Hardees

Topics: Management, Employment, Grammatical person Pages: 6 (3677 words) Published: May 29, 2014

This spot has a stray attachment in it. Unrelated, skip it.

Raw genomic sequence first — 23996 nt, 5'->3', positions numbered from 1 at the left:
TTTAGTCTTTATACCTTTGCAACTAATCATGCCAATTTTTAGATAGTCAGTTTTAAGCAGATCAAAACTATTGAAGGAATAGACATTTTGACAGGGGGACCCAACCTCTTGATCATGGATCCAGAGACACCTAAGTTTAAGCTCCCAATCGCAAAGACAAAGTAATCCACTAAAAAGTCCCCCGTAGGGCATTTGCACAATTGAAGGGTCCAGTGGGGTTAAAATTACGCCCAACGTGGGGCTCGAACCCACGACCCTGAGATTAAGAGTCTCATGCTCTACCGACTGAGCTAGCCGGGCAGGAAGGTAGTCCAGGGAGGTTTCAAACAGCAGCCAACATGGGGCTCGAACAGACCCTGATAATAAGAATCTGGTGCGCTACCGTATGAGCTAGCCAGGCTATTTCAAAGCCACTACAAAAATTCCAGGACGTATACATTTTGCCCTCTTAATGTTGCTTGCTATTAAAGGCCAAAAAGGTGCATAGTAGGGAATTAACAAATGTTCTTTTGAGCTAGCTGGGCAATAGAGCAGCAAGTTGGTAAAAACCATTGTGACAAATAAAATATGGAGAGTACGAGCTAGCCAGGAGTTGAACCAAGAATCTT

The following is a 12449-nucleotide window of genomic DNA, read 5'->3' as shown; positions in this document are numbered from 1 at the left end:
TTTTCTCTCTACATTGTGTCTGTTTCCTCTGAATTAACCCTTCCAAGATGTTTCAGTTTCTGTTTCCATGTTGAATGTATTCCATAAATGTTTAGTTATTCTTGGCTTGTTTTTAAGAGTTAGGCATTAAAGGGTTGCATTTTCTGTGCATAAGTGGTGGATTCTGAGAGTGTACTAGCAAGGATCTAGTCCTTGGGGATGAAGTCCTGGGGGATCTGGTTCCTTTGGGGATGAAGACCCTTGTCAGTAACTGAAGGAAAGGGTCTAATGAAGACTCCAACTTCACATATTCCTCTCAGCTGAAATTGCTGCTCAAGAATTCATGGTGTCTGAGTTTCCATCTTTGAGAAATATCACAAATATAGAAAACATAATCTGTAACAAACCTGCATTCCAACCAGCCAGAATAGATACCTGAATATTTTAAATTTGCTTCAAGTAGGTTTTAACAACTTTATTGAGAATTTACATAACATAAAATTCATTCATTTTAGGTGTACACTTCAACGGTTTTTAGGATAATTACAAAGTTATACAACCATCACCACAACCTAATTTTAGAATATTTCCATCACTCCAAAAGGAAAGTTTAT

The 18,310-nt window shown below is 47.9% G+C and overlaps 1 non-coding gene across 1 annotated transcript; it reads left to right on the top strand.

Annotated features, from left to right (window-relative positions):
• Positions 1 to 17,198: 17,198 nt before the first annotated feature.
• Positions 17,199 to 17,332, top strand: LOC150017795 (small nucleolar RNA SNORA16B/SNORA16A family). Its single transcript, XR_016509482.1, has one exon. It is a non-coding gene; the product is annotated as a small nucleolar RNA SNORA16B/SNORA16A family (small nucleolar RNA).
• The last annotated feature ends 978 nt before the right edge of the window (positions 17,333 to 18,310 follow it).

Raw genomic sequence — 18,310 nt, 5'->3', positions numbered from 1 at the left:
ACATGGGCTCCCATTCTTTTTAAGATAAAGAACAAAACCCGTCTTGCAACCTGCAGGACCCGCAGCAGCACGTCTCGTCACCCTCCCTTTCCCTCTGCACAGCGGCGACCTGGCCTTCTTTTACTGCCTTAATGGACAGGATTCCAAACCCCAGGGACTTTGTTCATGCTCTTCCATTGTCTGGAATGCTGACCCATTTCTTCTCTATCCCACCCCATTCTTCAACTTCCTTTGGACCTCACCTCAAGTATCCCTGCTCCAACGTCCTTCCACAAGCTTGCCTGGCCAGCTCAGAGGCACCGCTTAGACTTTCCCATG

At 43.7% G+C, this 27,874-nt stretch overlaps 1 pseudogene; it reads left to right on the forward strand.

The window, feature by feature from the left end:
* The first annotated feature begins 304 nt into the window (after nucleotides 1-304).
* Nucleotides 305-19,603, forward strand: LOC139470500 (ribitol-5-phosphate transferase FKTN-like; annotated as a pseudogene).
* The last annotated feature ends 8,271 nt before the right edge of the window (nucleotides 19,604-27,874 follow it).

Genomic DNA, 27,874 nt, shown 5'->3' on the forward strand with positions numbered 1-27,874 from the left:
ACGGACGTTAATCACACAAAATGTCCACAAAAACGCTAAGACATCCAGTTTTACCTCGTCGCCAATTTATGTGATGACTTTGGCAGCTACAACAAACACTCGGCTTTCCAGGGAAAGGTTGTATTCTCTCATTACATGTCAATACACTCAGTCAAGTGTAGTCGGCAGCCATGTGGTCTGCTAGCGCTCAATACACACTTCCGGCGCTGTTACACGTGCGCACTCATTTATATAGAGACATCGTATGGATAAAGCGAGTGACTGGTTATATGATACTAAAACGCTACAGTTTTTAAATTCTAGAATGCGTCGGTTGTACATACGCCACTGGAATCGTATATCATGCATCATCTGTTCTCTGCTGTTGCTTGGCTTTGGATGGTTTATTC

One of the places that I have worked in the past was Hardee’s.  While I am not currently an employee there, many of the metaphors that we discussed made me think back to working at Hardee’s.  Some of the metaphors that I feel would help to explain the experiences that I had and witnessed in while working there are the Machine Metaphor, the Psychic Prison Metaphor, and the Political Systems Metaphor.  Individually, each of these metaphors views the Hardee’s organization through a very narrow lens.  Collectively, however, they create a fuller understanding of why some of the problems that Hardee’s has exist and what can be done to remedy them.  As a means of approaching recommendations for Hardee’s, the Holographic Brain Metaphor will be used.             Initially Hardee’s was founded by Wilber Hardee in 1960.  Within five months of opening his initial restaurant, Wilber Hardee had his first franchisee.  By 1997, CKE Restaurants, the parent company of Carl Jr., bought Hardee’s.  The Hardee’s chain is spread throughout the Southeast and Midwest.  As of 2003, it has established niche for itself as a leader in thickburgers made from 100% Angus beef(Hardee’s, 2007).             Within the Hardee’s where I worked, I had the position of ‘general crew member.’  This is the same position title that was given to any person hired below a manager (including janitors, greeters, and bussers).  I worked mostly backline jobs including regarding food preparation.  As I was in high school for the duration of my employment there, I had relatively little say in any of the few decisions that crew members could speak to because of my youth.             The Machine Metaphor is used in workplaces where people in power want to maintain power and control in their organizations.  Organizations in which this metaphor can be applied often have elements of scientific management, bureaucracy, and hierarchy.  Each of these elements is in place because they emphasize power and control in the workplace by instigating rules regarding how to dress, when to work, how to work, and so on.  Machine-like workplaces tend to have reduced autonomy for their employees and create a sense of alienation from end products that are being produced as well as the workplace itself.  Nonetheless, this form of organization persists.             Scientific management is put into practice by breaking down each work task into individual, specialized parts.  This is done in order to maximize the efficiency and productivity of workers.  Due to the fact that scientific management was developed under the assumption that all workers are inherently lazy, stupid and motivated only by money, it created a system wherein workers are treated like parts in a machine.  Because scientific management assumes laziness, employees are monitored closely by supervisors hired to do the thinking while the workers act as mechanical labor.  This was starkly evident in the Hardee’s workplace.             At Hardee’s, there were general managers for certain regions, managers for day-to-day restaurant operations, shift leaders, and general crew members.  General Managers did random visits to each store to ensure that all things were being done according to the regulations handed down to the restaurants.  Managers were present to handle scheduling of employees and monitor work performance.  Shift leaders were those people that best exemplified Hardee’s commitment to service and were supposed to serve as role models to other employees and assistants to Mangers and Assistant Managers.               Another consequence of scientific management is that workers become interchangeable.  This interchangeability, combined with the highly specialized nature of workplaces using scientific management, creates a sense of alienation in employees.  For instance, Hardee’s had quite a very high turn-over rate.  Yet, they never suffered from a lack of employees.  This is because each job is broken down so much that no...
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